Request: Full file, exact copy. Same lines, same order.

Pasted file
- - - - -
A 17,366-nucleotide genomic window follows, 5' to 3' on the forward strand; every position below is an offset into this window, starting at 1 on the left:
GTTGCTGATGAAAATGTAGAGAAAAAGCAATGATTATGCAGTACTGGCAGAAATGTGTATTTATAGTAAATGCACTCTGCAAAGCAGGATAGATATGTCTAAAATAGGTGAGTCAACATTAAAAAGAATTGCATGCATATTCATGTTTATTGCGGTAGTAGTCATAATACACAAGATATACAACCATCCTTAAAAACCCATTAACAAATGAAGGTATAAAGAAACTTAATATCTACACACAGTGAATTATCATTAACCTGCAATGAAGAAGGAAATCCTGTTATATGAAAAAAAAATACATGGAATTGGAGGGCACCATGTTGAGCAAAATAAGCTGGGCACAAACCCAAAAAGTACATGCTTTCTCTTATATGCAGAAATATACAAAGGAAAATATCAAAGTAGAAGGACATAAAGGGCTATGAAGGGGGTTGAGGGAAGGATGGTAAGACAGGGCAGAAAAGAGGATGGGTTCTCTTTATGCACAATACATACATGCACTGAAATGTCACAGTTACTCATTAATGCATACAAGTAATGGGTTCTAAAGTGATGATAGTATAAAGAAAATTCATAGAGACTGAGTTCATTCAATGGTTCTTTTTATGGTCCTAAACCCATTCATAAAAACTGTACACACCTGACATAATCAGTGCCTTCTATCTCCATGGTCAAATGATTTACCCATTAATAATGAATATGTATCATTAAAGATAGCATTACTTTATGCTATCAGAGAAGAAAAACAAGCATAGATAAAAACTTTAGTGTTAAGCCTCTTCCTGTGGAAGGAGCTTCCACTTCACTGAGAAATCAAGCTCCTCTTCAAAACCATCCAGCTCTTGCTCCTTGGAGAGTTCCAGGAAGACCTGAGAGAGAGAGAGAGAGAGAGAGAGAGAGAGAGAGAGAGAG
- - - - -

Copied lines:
A 17,366-nucleotide genomic window follows, 5' to 3' on the forward strand; every position below is an offset into this window, starting at 1 on the left:
GTTGCTGATGAAAATGTAGAGAAAAAGCAATGATTATGCAGTACTGGCAGAAATGTGTATTTATAGTAAATGCACTCTGCAAAGCAGGATAGATATGTCTAAAATAGGTGAGTCAACATTAAAAAGAATTGCATGCATATTCATGTTTATTGCGGTAGTAGTCATAATACACAAGATATACAACCATCCTTAAAAACCCATTAACAAATGAAGGTATAAAGAAACTTAATATCTACACACAGTGAATTATCATTAACCTGCAATGAAGAAGGAAATCCTGTTATATGAAAAAAAAATACATGGAATTGGAGGGCACCATGTTGAGCAAAATAAGCTGGGCACAAACCCAAAAAGTACATGCTTTCTCTTATATGCAGAAATATACAAAGGAAAATATCAAAGTAGAAGGACATAAAGGGCTATGAAGGGGGTTGAGGGAAGGATGGTAAGACAGGGCAGAAAAGAGGATGGGTTCTCTTTATGCACAATACATACATGCACTGAAATGTCACAGTTACTCATTAATGCATACAAGTAATGGGTTCTAAAGTGATGATAGTATAAAGAAAATTCATAGAGACTGAGTTCATTCAATGGTTCTTTTTATGGTCCTAAACCCATTCATAAAAACTGTACACACCTGACATAATCAGTGCCTTCTATCTCCATGGTCAAATGATTTACCCATTAATAATGAATATGTATCATTAAAGATAGCATTACTTTATGCTATCAGAGAAGAAAAACAAGCATAGATAAAAACTTTAGTGTTAAGCCTCTTCCTGTGGAAGGAGCTTCCACTTCACTGAGAAATCAAGCTCCTCTTCAAAACCATCCAGCTCTTGCTCCTTGGAGAGTTCCAGGAAGACCTGAGAGAGAGAGAGAGAGAGAGAGAGAGAGAGAGAGAGAGAG